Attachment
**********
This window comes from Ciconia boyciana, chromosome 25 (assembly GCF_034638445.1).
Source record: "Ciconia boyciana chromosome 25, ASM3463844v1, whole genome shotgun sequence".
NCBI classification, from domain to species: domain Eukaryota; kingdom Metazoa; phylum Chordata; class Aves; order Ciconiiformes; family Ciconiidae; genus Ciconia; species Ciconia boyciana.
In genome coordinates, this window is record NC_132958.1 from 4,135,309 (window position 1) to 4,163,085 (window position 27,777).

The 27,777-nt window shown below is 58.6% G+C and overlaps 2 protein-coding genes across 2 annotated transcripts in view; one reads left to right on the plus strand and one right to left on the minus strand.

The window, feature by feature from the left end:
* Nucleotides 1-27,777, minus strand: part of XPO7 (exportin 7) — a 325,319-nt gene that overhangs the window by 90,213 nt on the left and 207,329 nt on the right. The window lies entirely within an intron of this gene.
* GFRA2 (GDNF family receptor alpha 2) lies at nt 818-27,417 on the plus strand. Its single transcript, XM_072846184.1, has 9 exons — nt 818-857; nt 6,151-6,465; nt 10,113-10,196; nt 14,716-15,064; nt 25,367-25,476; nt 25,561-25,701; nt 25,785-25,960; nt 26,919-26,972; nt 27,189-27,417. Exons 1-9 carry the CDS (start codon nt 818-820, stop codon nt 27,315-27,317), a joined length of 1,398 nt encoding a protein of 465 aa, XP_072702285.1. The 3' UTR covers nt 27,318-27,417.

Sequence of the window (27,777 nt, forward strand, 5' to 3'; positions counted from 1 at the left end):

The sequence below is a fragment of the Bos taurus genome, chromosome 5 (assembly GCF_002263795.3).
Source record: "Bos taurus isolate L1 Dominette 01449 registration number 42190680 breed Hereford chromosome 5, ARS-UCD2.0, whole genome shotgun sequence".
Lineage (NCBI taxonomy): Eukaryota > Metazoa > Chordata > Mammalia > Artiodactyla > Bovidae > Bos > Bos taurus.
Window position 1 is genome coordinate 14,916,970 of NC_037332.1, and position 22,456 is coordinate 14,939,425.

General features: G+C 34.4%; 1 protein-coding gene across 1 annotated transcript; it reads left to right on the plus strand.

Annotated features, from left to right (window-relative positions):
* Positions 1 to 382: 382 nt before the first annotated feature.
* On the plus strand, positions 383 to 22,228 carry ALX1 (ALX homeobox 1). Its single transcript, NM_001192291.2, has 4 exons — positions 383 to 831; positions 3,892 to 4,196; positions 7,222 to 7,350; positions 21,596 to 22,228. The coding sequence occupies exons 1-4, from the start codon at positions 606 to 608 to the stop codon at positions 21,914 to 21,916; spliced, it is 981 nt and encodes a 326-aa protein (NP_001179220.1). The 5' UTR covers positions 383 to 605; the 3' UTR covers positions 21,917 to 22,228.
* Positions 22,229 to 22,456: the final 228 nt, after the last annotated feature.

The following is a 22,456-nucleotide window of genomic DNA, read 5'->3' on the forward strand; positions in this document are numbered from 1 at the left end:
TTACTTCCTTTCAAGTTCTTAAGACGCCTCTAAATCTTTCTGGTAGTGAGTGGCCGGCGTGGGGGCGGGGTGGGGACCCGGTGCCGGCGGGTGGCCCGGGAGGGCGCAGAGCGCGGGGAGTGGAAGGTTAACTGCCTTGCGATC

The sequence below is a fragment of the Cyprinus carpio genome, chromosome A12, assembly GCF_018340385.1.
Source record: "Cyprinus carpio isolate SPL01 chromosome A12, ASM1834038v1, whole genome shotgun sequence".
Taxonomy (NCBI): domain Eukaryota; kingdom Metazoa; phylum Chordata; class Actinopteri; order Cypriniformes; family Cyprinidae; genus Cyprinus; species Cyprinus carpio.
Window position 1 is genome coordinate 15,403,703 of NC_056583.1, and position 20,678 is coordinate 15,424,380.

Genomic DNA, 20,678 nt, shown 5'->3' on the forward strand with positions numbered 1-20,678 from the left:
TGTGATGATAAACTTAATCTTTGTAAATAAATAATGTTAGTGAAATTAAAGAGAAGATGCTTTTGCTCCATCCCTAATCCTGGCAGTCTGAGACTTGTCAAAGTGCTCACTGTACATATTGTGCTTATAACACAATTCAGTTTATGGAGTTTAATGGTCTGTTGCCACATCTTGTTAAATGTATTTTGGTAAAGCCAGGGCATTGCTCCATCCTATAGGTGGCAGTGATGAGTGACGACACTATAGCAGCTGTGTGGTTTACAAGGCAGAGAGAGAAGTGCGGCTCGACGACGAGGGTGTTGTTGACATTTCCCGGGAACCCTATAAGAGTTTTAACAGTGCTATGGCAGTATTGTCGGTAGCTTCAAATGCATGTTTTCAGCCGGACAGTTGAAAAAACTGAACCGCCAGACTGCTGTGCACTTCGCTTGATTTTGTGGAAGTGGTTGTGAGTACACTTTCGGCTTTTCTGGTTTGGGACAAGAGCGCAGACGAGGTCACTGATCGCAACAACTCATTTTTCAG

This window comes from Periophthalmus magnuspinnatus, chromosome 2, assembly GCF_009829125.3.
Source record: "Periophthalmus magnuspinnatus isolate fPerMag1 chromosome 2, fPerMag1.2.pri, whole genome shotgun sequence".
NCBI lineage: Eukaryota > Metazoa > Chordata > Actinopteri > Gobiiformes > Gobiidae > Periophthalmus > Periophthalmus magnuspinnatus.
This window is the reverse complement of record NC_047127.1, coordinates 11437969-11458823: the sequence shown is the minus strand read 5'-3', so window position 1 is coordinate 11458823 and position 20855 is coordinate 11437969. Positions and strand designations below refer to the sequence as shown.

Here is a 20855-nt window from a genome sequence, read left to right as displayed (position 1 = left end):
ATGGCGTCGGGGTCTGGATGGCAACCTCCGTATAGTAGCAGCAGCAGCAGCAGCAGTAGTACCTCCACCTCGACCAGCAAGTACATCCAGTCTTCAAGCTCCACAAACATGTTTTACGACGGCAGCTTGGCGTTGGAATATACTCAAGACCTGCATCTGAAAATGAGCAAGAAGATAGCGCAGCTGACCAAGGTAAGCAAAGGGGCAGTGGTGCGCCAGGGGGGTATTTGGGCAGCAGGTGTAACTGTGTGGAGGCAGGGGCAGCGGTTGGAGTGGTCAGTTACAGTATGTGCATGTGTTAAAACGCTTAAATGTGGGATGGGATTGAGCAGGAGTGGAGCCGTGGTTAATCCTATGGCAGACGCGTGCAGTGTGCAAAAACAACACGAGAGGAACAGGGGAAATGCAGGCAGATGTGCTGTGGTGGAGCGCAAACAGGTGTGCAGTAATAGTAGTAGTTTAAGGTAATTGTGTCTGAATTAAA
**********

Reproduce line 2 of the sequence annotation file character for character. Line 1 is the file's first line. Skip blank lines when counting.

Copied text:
Source record: "Ciconia boyciana chromosome 25, ASM3463844v1, whole genome shotgun sequence".